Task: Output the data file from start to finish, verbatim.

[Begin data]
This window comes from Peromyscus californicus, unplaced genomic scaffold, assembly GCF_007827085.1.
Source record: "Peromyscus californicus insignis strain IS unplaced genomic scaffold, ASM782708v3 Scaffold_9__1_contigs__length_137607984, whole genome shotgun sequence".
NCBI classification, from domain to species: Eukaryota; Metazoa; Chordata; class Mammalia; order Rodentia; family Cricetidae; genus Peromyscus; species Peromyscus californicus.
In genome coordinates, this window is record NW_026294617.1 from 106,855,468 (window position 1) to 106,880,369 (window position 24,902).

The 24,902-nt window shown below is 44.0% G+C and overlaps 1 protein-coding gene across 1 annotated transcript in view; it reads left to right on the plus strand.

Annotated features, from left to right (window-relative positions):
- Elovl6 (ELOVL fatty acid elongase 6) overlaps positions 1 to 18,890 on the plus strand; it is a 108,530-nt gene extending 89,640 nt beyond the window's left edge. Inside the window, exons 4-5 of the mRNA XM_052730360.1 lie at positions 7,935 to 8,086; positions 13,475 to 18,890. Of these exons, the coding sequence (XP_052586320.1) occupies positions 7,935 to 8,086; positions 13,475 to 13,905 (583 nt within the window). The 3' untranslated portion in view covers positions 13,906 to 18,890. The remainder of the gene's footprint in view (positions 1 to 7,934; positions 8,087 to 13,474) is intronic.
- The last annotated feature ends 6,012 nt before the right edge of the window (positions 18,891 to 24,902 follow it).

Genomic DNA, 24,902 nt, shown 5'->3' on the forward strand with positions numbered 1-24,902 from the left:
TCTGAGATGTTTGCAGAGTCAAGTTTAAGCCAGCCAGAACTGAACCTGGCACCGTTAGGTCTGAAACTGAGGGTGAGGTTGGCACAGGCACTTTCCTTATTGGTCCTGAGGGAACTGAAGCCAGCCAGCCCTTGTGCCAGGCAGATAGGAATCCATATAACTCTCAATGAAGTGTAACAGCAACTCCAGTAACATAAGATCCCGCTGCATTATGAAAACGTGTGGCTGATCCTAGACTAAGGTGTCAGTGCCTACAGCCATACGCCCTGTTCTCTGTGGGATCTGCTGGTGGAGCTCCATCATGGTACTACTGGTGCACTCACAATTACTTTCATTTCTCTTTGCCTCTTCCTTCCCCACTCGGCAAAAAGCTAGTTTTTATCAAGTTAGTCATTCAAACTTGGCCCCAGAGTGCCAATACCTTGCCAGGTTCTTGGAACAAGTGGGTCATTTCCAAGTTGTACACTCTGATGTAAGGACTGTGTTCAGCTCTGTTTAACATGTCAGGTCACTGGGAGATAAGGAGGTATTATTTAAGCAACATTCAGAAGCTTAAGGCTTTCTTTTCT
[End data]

This window comes from Peromyscus californicus, unplaced genomic scaffold, assembly GCF_007827085.1.
Source record: "Peromyscus californicus insignis strain IS unplaced genomic scaffold, ASM782708v3 Scaffold_9__1_contigs__length_137607984, whole genome shotgun sequence".
NCBI classification, from domain to species: Eukaryota; Metazoa; Chordata; class Mammalia; order Rodentia; family Cricetidae; genus Peromyscus; species Peromyscus californicus.
In genome coordinates, this window is record NW_026294617.1 from 106,855,468 (window position 1) to 106,880,369 (window position 24,902).

The 24,902-nt window shown below is 44.0% G+C and overlaps 1 protein-coding gene across 1 annotated transcript in view; it reads left to right on the plus strand.

Annotated features, from left to right (window-relative positions):
- Elovl6 (ELOVL fatty acid elongase 6) overlaps positions 1 to 18,890 on the plus strand; it is a 108,530-nt gene extending 89,640 nt beyond the window's left edge. Inside the window, exons 4-5 of the mRNA XM_052730360.1 lie at positions 7,935 to 8,086; positions 13,475 to 18,890. Of these exons, the coding sequence (XP_052586320.1) occupies positions 7,935 to 8,086; positions 13,475 to 13,905 (583 nt within the window). The 3' untranslated portion in view covers positions 13,906 to 18,890. The remainder of the gene's footprint in view (positions 1 to 7,934; positions 8,087 to 13,474) is intronic.
- The last annotated feature ends 6,012 nt before the right edge of the window (positions 18,891 to 24,902 follow it).

Genomic DNA, 24,902 nt, shown 5'->3' on the forward strand with positions numbered 1-24,902 from the left:
TCTGAGATGTTTGCAGAGTCAAGTTTAAGCCAGCCAGAACTGAACCTGGCACCGTTAGGTCTGAAACTGAGGGTGAGGTTGGCACAGGCACTTTCCTTATTGGTCCTGAGGGAACTGAAGCCAGCCAGCCCTTGTGCCAGGCAGATAGGAATCCATATAACTCTCAATGAAGTGTAACAGCAACTCCAGTAACATAAGATCCCGCTGCATTATGAAAACGTGTGGCTGATCCTAGACTAAGGTGTCAGTGCCTACAGCCATACGCCCTGTTCTCTGTGGGATCTGCTGGTGGAGCTCCATCATGGTACTACTGGTGCACTCACAATTACTTTCATTTCTCTTTGCCTCTTCCTTCCCCACTCGGCAAAAAGCTAGTTTTTATCAAGTTAGTCATTCAAACTTGGCCCCAGAGTGCCAATACCTTGCCAGGTTCTTGGAACAAGTGGGTCATTTCCAAGTTGTACACTCTGATGTAAGGACTGTGTTCAGCTCTGTTTAACATGTCAGGTCACTGGGAGATAAGGAGGTATTATTTAAGCAACATTCAGAAGCTTAAGGCTTTCTTTTCT